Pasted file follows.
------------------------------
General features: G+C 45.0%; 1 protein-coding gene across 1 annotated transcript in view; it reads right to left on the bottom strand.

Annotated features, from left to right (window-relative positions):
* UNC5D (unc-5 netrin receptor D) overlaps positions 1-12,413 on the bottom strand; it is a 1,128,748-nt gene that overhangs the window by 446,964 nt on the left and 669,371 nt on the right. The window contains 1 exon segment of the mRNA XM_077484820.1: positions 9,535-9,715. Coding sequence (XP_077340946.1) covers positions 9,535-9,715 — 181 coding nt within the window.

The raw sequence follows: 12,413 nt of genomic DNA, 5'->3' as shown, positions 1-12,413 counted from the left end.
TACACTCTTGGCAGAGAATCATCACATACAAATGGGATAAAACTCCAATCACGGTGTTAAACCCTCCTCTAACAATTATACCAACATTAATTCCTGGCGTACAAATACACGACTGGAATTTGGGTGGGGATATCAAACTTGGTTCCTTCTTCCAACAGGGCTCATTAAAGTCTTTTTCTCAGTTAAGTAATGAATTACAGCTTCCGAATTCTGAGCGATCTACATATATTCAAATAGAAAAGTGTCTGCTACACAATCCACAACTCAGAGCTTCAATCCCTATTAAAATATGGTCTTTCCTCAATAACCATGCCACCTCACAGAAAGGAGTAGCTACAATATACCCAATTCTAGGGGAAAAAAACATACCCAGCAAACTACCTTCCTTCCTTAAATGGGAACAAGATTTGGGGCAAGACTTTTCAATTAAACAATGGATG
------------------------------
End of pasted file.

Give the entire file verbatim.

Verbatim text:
General features: G+C 45.0%; 1 protein-coding gene across 1 annotated transcript in view; it reads right to left on the bottom strand.

Annotated features, from left to right (window-relative positions):
* UNC5D (unc-5 netrin receptor D) overlaps positions 1-12,413 on the bottom strand; it is a 1,128,748-nt gene that overhangs the window by 446,964 nt on the left and 669,371 nt on the right. The window contains 1 exon segment of the mRNA XM_077484820.1: positions 9,535-9,715. Coding sequence (XP_077340946.1) covers positions 9,535-9,715 — 181 coding nt within the window.

The raw sequence follows: 12,413 nt of genomic DNA, 5'->3' as shown, positions 1-12,413 counted from the left end.
TACACTCTTGGCAGAGAATCATCACATACAAATGGGATAAAACTCCAATCACGGTGTTAAACCCTCCTCTAACAATTATACCAACATTAATTCCTGGCGTACAAATACACGACTGGAATTTGGGTGGGGATATCAAACTTGGTTCCTTCTTCCAACAGGGCTCATTAAAGTCTTTTTCTCAGTTAAGTAATGAATTACAGCTTCCGAATTCTGAGCGATCTACATATATTCAAATAGAAAAGTGTCTGCTACACAATCCACAACTCAGAGCTTCAATCCCTATTAAAATATGGTCTTTCCTCAATAACCATGCCACCTCACAGAAAGGAGTAGCTACAATATACCCAATTCTAGGGGAAAAAAACATACCCAGCAAACTACCTTCCTTCCTTAAATGGGAACAAGATTTGGGGCAAGACTTTTCAATTAAACAATGGATG